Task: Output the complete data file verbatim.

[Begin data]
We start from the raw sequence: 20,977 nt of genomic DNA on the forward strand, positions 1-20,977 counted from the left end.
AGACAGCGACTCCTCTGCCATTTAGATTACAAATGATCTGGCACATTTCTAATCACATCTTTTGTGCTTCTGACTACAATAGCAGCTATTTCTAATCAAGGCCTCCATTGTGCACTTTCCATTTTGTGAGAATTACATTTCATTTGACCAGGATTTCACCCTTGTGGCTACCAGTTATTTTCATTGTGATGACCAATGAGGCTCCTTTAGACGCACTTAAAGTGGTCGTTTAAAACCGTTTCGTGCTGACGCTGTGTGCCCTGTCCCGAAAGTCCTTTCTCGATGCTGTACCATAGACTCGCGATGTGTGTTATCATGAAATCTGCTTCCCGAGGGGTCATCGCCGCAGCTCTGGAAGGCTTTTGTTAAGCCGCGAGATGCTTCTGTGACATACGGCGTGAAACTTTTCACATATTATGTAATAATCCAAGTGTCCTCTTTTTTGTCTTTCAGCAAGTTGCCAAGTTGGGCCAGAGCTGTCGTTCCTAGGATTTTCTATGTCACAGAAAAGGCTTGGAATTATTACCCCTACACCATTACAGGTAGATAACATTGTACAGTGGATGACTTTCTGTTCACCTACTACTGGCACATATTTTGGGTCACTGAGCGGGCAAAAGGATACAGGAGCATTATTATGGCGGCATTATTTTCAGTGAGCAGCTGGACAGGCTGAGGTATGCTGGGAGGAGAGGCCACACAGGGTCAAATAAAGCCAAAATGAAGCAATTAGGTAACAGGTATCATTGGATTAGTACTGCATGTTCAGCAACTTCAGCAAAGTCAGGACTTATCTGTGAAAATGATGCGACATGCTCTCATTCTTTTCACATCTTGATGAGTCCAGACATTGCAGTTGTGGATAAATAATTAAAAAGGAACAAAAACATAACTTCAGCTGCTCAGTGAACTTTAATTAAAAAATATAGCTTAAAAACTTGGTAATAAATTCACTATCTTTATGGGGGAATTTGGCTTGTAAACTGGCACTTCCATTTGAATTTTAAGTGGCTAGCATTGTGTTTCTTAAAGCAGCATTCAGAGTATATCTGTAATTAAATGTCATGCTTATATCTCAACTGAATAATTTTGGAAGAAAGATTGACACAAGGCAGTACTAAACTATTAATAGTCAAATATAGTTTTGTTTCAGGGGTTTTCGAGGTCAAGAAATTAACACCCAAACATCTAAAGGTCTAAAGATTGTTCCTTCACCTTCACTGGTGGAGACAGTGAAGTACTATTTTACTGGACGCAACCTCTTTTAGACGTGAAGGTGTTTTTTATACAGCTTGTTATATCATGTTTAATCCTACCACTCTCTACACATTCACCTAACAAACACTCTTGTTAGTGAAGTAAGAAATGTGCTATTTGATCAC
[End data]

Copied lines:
We start from the raw sequence: 20,977 nt of genomic DNA on the forward strand, positions 1-20,977 counted from the left end.
AGACAGCGACTCCTCTGCCATTTAGATTACAAATGATCTGGCACATTTCTAATCACATCTTTTGTGCTTCTGACTACAATAGCAGCTATTTCTAATCAAGGCCTCCATTGTGCACTTTCCATTTTGTGAGAATTACATTTCATTTGACCAGGATTTCACCCTTGTGGCTACCAGTTATTTTCATTGTGATGACCAATGAGGCTCCTTTAGACGCACTTAAAGTGGTCGTTTAAAACCGTTTCGTGCTGACGCTGTGTGCCCTGTCCCGAAAGTCCTTTCTCGATGCTGTACCATAGACTCGCGATGTGTGTTATCATGAAATCTGCTTCCCGAGGGGTCATCGCCGCAGCTCTGGAAGGCTTTTGTTAAGCCGCGAGATGCTTCTGTGACATACGGCGTGAAACTTTTCACATATTATGTAATAATCCAAGTGTCCTCTTTTTTGTCTTTCAGCAAGTTGCCAAGTTGGGCCAGAGCTGTCGTTCCTAGGATTTTCTATGTCACAGAAAAGGCTTGGAATTATTACCCCTACACCATTACAGGTAGATAACATTGTACAGTGGATGACTTTCTGTTCACCTACTACTGGCACATATTTTGGGTCACTGAGCGGGCAAAAGGATACAGGAGCATTATTATGGCGGCATTATTTTCAGTGAGCAGCTGGACAGGCTGAGGTATGCTGGGAGGAGAGGCCACACAGGGTCAAATAAAGCCAAAATGAAGCAATTAGGTAACAGGTATCATTGGATTAGTACTGCATGTTCAGCAACTTCAGCAAAGTCAGGACTTATCTGTGAAAATGATGCGACATGCTCTCATTCTTTTCACATCTTGATGAGTCCAGACATTGCAGTTGTGGATAAATAATTAAAAAGGAACAAAAACATAACTTCAGCTGCTCAGTGAACTTTAATTAAAAAATATAGCTTAAAAACTTGGTAATAAATTCACTATCTTTATGGGGGAATTTGGCTTGTAAACTGGCACTTCCATTTGAATTTTAAGTGGCTAGCATTGTGTTTCTTAAAGCAGCATTCAGAGTATATCTGTAATTAAATGTCATGCTTATATCTCAACTGAATAATTTTGGAAGAAAGATTGACACAAGGCAGTACTAAACTATTAATAGTCAAATATAGTTTTGTTTCAGGGGTTTTCGAGGTCAAGAAATTAACACCCAAACATCTAAAGGTCTAAAGATTGTTCCTTCACCTTCACTGGTGGAGACAGTGAAGTACTATTTTACTGGACGCAACCTCTTTTAGACGTGAAGGTGTTTTTTATACAGCTTGTTATATCATGTTTAATCCTACCACTCTCTACACATTCACCTAACAAACACTCTTGTTAGTGAAGTAAGAAATGTGCTATTTGATCAC